On Thursday, a federal jury ruled that Vonage violated patents owned by Verizon, and ordered the VoIP (voice over Internet phone) company to pay the wireless carrier $58 million in damages. They have also been ordered to pay large royalty fees in the amount of 5.5% for every Vonage customer.
Vonage, whose service allows Internet users to use their Internet connection to make and receive phone calls, both to other Vonage users and to standard telephone customers, had been sued by Verizon for more than $200 million in damages. In an odd twist, the $58 million in damages Verizon was granted was actually less than Vonage had suggested might be a fair penalty, should it be found guilty.
After hearing the ruling, Verizon stated it will ask for a permanent injunction to keep Vonage from continuing to use the patented technology. Vonage countered that if such an injunction is granted, it will seek an immediate stay from the federal Court of Appeals.
Verizon seemed happy with the ruling. “Patents encourage and protect innovations that benefit consumers, create jobs, and keep the economy growing,” said Verizon’s lawyer, John Thorne. “Verizon’s innovations are central to its strategy of building the best communications networks in the world.”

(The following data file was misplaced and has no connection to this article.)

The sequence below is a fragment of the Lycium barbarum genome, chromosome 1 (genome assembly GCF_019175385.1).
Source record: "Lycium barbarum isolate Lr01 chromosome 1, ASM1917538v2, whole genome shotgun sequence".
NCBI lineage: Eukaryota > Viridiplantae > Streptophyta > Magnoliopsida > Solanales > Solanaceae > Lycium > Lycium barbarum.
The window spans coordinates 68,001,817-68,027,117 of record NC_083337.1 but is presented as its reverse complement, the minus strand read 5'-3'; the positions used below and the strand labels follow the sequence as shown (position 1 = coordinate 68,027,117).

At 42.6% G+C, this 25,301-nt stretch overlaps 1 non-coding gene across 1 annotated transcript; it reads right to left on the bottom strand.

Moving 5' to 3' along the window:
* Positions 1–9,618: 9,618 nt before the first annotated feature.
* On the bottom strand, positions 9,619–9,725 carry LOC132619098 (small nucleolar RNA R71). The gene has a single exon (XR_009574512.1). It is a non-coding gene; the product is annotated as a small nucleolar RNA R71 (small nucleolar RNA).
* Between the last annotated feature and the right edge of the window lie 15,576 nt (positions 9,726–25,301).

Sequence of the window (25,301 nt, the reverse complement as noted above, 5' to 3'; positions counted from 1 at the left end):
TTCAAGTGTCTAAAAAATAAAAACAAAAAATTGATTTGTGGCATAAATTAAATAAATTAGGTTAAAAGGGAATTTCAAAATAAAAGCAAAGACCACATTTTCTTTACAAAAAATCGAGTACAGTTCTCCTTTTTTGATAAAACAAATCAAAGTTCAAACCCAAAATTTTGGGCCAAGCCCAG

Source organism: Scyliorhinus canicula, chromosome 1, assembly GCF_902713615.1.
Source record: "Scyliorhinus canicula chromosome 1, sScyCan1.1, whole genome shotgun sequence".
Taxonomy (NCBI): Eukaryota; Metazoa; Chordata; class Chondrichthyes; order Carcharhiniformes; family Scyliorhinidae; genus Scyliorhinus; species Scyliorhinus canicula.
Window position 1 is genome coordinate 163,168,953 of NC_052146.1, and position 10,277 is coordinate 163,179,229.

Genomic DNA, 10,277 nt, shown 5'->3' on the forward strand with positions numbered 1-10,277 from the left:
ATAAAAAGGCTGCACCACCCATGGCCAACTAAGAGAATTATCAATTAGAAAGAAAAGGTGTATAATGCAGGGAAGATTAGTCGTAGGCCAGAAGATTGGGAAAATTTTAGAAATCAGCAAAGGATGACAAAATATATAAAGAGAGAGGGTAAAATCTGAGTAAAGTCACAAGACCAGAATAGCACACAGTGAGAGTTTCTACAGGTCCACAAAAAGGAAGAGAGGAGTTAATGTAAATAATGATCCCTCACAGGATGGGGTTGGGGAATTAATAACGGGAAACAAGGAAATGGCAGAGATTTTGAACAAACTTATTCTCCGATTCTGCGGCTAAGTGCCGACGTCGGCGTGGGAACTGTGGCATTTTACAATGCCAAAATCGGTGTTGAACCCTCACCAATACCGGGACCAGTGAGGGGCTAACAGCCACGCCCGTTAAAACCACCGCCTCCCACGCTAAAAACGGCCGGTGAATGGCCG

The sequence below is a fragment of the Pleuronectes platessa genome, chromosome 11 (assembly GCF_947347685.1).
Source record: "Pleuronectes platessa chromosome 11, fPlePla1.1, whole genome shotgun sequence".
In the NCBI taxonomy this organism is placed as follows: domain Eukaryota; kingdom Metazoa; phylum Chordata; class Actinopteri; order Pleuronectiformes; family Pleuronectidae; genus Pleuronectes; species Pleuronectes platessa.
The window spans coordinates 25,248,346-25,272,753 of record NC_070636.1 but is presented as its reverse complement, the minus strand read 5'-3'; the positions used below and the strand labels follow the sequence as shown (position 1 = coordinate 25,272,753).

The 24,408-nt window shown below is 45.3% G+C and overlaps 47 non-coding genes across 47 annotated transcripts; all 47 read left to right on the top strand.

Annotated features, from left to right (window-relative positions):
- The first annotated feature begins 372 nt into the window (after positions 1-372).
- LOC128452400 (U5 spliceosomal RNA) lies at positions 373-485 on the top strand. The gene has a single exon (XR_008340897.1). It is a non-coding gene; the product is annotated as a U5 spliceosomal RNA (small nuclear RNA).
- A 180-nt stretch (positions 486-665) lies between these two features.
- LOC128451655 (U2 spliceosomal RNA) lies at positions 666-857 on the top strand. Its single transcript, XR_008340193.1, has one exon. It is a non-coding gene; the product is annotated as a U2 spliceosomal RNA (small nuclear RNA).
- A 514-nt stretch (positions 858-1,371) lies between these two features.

The jury found that Vonage violated one patent related to connecting a standard phone call to an Internet phone call, as well as two other patents related to billing customers. At the trial, Vonage claimed that Verizon – which does have a VoIP plan, although very lightly marketed or used – was simply trying to squash a competitor. It also claimed that Verizon’s patents were illegal, and should never been granted to begin with. They made the argument that Verizon’s patents were tantamount so someone attempting to assemble a fir tree, electrical cord and lights and patenting the Christmas tree.
The ruling obviously is cause for concern for Vonage. Although the company has said it has a backup plan, the big challenge they now face is how to come up with the money. Vonage, which gets an average of $25 to $30 per customer, has never made money as a business. During the last year alone, Vonage lost close to $300 million on revenue of $607 million.
Vonage has denied any wrongdoing, and assured its customers that their service would continue uninterrupted. Unless, of course, the injunction is granted and a stay denied, in which case Vonage customers would lose their ability to talk to users not connected to Vonage’s service.